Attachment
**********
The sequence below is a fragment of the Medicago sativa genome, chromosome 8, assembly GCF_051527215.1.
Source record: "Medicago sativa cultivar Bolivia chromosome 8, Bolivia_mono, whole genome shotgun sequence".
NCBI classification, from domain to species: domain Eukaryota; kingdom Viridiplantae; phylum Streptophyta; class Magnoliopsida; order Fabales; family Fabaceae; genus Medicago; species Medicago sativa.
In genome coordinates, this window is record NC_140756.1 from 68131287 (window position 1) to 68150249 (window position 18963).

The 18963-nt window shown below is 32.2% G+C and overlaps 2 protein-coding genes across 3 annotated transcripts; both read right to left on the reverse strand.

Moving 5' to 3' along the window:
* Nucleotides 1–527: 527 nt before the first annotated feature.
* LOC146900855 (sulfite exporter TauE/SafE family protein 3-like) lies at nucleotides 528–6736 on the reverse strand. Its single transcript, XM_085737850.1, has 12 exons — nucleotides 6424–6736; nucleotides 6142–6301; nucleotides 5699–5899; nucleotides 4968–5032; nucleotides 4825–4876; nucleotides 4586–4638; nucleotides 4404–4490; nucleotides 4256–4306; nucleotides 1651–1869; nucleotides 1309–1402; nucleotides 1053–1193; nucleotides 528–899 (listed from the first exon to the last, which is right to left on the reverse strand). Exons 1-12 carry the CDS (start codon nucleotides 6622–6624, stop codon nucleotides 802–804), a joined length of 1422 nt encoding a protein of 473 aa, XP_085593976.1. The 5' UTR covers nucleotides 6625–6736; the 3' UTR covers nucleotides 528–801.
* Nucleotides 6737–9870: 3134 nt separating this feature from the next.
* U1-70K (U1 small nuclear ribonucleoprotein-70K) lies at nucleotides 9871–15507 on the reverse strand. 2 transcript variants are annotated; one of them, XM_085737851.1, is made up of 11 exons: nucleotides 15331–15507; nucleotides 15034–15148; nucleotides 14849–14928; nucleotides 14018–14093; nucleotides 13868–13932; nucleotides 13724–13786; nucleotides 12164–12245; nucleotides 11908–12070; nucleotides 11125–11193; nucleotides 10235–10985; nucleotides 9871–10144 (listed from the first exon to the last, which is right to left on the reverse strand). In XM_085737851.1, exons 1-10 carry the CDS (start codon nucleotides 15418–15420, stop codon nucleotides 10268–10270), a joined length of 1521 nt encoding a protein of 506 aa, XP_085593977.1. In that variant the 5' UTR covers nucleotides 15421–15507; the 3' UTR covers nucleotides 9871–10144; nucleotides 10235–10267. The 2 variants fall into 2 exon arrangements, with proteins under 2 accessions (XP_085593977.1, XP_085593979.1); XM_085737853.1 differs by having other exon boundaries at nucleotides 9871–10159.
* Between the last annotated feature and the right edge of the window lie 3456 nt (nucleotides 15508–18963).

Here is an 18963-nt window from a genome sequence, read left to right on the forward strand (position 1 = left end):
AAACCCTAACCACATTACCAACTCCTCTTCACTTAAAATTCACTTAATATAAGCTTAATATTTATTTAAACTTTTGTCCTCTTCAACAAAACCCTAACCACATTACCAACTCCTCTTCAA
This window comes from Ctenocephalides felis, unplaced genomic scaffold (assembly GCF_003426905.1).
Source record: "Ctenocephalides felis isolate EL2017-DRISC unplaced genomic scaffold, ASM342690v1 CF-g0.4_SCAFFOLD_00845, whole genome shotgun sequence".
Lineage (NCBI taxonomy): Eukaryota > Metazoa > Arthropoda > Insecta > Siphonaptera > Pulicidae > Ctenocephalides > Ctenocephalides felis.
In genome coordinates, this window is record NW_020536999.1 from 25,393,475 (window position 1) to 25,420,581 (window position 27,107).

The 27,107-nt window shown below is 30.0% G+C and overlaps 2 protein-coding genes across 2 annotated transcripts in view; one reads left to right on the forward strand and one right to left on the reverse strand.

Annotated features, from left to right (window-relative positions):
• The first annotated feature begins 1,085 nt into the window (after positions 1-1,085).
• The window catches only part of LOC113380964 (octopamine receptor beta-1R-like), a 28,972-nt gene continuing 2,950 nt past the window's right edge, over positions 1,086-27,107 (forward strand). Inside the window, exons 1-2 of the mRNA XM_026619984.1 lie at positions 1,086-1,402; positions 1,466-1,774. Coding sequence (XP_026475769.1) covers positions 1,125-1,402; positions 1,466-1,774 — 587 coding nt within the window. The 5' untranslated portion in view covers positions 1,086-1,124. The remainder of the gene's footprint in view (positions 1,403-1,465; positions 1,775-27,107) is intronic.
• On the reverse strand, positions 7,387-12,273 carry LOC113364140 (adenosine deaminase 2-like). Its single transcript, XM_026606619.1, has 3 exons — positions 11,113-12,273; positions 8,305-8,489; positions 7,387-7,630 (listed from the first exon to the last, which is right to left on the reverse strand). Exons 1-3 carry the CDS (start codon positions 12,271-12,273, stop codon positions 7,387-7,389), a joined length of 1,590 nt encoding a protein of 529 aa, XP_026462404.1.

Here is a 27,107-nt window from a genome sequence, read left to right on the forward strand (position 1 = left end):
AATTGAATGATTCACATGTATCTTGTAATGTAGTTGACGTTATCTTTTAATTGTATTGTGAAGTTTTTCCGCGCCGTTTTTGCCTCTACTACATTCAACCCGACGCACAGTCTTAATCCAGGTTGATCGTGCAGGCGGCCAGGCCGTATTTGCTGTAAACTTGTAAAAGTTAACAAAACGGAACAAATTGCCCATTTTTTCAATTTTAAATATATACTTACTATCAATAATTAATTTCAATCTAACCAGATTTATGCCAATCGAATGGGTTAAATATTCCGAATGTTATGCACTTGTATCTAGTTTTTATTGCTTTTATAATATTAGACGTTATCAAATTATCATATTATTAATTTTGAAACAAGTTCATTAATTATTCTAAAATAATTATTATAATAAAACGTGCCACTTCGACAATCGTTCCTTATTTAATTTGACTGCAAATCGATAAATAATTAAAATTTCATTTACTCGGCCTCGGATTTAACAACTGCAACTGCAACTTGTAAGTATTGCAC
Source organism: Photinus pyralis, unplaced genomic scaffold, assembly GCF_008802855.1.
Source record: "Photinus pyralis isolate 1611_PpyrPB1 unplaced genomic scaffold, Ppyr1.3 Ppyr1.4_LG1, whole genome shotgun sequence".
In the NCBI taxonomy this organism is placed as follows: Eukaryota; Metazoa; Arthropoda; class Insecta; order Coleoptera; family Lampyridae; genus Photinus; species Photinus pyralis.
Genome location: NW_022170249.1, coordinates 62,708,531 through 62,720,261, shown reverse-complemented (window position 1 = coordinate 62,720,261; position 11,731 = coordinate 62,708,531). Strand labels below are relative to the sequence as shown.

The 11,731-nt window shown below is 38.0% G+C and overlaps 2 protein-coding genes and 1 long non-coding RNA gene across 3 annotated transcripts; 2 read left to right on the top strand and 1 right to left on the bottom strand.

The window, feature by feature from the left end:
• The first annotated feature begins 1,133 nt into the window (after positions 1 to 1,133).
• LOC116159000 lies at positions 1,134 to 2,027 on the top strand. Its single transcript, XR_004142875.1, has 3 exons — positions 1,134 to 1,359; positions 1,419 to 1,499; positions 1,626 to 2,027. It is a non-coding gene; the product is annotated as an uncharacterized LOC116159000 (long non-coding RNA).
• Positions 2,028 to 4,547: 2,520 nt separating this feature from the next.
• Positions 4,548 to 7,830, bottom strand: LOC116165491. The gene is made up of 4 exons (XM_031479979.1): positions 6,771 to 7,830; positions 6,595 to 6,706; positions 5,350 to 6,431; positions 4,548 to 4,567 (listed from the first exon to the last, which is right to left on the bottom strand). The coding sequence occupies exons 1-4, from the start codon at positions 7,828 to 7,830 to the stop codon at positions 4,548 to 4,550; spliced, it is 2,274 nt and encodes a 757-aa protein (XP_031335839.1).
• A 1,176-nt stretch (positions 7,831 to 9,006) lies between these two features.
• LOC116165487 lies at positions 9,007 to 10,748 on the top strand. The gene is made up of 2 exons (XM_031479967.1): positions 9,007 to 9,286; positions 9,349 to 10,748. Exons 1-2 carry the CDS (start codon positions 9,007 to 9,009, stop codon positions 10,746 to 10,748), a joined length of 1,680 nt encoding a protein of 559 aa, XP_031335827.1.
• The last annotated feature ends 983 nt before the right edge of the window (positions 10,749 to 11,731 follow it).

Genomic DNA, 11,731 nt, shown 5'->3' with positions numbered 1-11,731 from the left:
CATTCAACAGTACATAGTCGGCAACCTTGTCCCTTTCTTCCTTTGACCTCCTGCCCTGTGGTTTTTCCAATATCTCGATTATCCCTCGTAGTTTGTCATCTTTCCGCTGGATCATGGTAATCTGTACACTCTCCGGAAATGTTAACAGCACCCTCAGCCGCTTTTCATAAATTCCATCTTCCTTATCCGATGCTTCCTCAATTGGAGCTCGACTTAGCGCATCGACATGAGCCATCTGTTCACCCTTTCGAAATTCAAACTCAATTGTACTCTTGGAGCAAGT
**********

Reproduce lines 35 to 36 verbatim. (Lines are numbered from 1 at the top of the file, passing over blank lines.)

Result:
• A 1,176-nt stretch (positions 7,831 to 9,006) lies between these two features.
• LOC116165487 lies at positions 9,007 to 10,748 on the top strand. The gene is made up of 2 exons (XM_031479967.1): positions 9,007 to 9,286; positions 9,349 to 10,748. Exons 1-2 carry the CDS (start codon positions 9,007 to 9,009, stop codon positions 10,746 to 10,748), a joined length of 1,680 nt encoding a protein of 559 aa, XP_031335827.1.